How We Meet the Midwest Halfway

How We Meet the Midwest Halfway

One of our favorite screenwriters in a long-running TV series set in our nation’s capital had his characters again and again trying to get just a weekend away from the White House to go to Hilton Head Island. Somebody counted six times in seven seasons we were mentioned. Here at the Harbour Town Lighthouse, it was a reminder that most folks imagine we’re south of New York and DC – and we are. Yet, the fact that we are more directly south of Cleveland comes as a surprise to many.

Thanks to the gradual westward tilt, as the East Coast makes its way south, Hilton Head Island is closer to towns and cities that think of themselves as Midwestern than many are aware. On the other hand, there are whole states that are in on the secret. Ohio figures prominently among these places that consider Hilton Head Island their very own.

The Sea Pines Circle Survey

Every state in the Union is represented at some point during the day, or at least during the week, as the summer progresses. Still, a glance through the license plates on view around the Sea Pines Circle on any given day is enough to convince most people that Hilton Head Island is practically a vacation suburb of Ohio. A bumper sticker we’ve seen for years is simply the name, OHIO, with our Harbour Town Lighthouse substituting for the I.

Stories abound as to why Ohio in particular became so enamored of Hilton Head Island. One legend was that Sea Pines founder Charles Fraser had only enough advertising budget in the early days to cover one city, and that he chose Cleveland. The story was so widespread that it amounted practically to conventional wisdom.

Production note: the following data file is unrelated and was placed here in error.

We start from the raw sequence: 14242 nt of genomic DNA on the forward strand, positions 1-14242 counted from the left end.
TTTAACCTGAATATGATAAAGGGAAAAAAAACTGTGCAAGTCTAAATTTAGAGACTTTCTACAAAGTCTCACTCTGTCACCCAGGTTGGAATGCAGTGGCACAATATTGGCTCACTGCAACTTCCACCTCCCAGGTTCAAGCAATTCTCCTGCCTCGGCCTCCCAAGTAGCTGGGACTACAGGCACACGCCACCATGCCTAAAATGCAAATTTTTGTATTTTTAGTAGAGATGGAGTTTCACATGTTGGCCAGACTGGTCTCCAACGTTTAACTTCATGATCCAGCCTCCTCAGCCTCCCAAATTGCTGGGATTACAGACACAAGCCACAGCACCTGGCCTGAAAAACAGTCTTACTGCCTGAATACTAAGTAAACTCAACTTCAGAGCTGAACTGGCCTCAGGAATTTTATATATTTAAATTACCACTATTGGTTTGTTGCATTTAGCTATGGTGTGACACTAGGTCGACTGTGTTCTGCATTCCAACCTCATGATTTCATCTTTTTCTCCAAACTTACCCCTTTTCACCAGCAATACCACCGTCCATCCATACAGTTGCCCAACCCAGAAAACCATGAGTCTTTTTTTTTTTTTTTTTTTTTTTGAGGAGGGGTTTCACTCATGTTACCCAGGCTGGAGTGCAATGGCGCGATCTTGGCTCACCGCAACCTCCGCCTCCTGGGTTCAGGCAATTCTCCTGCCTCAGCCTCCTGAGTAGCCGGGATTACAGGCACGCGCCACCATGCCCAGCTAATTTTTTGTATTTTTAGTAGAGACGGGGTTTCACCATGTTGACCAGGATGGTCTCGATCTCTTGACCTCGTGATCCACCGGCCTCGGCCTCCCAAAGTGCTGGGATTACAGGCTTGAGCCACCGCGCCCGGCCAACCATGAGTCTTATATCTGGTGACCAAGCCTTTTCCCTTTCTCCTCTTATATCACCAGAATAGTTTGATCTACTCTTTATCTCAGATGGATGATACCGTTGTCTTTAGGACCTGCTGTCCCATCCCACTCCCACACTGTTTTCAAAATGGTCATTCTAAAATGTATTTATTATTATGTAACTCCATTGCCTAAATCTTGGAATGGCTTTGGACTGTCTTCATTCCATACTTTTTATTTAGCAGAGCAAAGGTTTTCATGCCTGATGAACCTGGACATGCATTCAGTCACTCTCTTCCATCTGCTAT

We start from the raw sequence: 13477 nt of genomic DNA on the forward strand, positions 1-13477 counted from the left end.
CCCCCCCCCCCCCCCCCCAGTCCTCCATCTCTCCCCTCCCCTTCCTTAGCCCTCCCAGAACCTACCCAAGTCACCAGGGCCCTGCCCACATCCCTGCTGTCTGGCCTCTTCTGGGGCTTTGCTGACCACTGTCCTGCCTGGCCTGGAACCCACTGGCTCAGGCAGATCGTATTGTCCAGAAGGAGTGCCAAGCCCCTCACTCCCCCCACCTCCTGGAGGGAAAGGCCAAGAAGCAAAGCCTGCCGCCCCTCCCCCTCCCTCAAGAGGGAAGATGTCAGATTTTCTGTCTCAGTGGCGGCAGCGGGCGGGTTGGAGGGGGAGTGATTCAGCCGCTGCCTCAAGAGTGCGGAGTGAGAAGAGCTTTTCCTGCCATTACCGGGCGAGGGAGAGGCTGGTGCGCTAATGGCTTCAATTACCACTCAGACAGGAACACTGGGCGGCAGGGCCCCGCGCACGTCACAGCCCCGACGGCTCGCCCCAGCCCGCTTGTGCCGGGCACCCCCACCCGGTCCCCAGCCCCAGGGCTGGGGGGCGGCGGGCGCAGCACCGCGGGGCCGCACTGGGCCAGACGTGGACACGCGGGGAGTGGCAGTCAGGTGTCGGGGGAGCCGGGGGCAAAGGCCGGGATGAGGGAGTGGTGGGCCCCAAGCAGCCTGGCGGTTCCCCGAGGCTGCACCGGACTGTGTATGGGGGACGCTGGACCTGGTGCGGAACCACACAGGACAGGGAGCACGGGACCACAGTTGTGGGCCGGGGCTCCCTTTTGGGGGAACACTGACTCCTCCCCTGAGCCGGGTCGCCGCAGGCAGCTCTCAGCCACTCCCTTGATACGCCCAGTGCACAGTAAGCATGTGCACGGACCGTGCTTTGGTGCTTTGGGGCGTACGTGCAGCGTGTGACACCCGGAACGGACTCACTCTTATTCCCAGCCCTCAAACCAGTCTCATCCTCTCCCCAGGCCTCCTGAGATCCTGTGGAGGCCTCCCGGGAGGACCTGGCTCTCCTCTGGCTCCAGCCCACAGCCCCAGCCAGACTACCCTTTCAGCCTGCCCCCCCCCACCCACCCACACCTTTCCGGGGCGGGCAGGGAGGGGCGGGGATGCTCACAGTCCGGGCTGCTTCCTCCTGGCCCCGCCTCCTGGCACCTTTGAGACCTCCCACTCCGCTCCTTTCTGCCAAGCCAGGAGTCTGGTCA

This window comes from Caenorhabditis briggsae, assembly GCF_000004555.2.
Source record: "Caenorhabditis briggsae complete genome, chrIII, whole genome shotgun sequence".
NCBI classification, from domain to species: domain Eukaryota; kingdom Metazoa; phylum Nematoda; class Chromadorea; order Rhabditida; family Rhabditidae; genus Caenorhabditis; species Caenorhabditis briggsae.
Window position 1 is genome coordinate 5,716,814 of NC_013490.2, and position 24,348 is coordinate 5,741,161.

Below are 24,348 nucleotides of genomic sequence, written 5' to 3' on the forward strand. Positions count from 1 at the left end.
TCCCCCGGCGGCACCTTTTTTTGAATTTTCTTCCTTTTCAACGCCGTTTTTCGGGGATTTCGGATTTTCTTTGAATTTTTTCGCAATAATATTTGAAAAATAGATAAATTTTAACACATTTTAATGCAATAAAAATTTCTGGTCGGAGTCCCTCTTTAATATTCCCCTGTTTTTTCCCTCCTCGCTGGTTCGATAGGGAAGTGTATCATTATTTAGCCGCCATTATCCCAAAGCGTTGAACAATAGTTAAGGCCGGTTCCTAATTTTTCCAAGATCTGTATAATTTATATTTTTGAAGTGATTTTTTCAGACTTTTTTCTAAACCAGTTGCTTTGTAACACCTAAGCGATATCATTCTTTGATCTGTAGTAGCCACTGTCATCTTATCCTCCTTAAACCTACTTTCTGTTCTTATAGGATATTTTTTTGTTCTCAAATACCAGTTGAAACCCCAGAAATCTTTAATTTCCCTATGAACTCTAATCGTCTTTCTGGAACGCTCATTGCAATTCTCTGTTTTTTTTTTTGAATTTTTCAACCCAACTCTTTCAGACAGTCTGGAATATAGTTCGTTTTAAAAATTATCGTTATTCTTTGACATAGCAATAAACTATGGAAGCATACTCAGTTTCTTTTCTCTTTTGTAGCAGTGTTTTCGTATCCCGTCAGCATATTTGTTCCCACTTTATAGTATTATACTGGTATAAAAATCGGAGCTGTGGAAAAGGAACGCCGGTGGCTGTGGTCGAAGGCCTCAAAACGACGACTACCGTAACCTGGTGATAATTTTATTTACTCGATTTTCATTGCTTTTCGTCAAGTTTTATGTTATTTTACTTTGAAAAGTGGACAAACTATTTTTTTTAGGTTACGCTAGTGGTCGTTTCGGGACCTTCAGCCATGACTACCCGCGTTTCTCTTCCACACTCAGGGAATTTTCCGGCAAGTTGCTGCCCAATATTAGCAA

The First-Hand Account

While it is true that early ad budgets focused on Cleveland, Cincinnati, Columbus, Toledo, Pittsburgh, and Detroit – partly because of proximity and partly for the sizable executive management populations that industries fostered there at the time – the Ohio story begins before there was an ad budget. We got the inside scoop from the late John Curry, a Disney executive who grew up at Yosemite and whom Charles Fraser picked as the early-days Sea Pines marketing director.

“The truth is,” John recalled, “Charles and I loaded flipcharts and posters into the back of a station wagon and drove north. We’d stop and make a presentation at any Rotary or Lions Club that needed a speaker or a program.” The direct route north on what was becoming Interstate 77, lead straight to the heart of Ohio. The next body of water, after Calibogue sound, here at the foot of the Lighthouse, was Lake Erie, on the shores of downtown Cleveland.

Tradition and Practicality

And so, the longtime link between Hilton Head Island and the Midwest is like a lot of other things that make Hilton Head Island special – like the Harbour Town Lighthouse itself, in fact. It is partly a matter of practicality and partly an enduring tradition. We’re grateful for our guests, no matter where they hail from. We knew that many have wondered why Hilton Head Island is such a particular favorite of the Midwest, and we wanted to share the original story while we can still recall a firsthand account.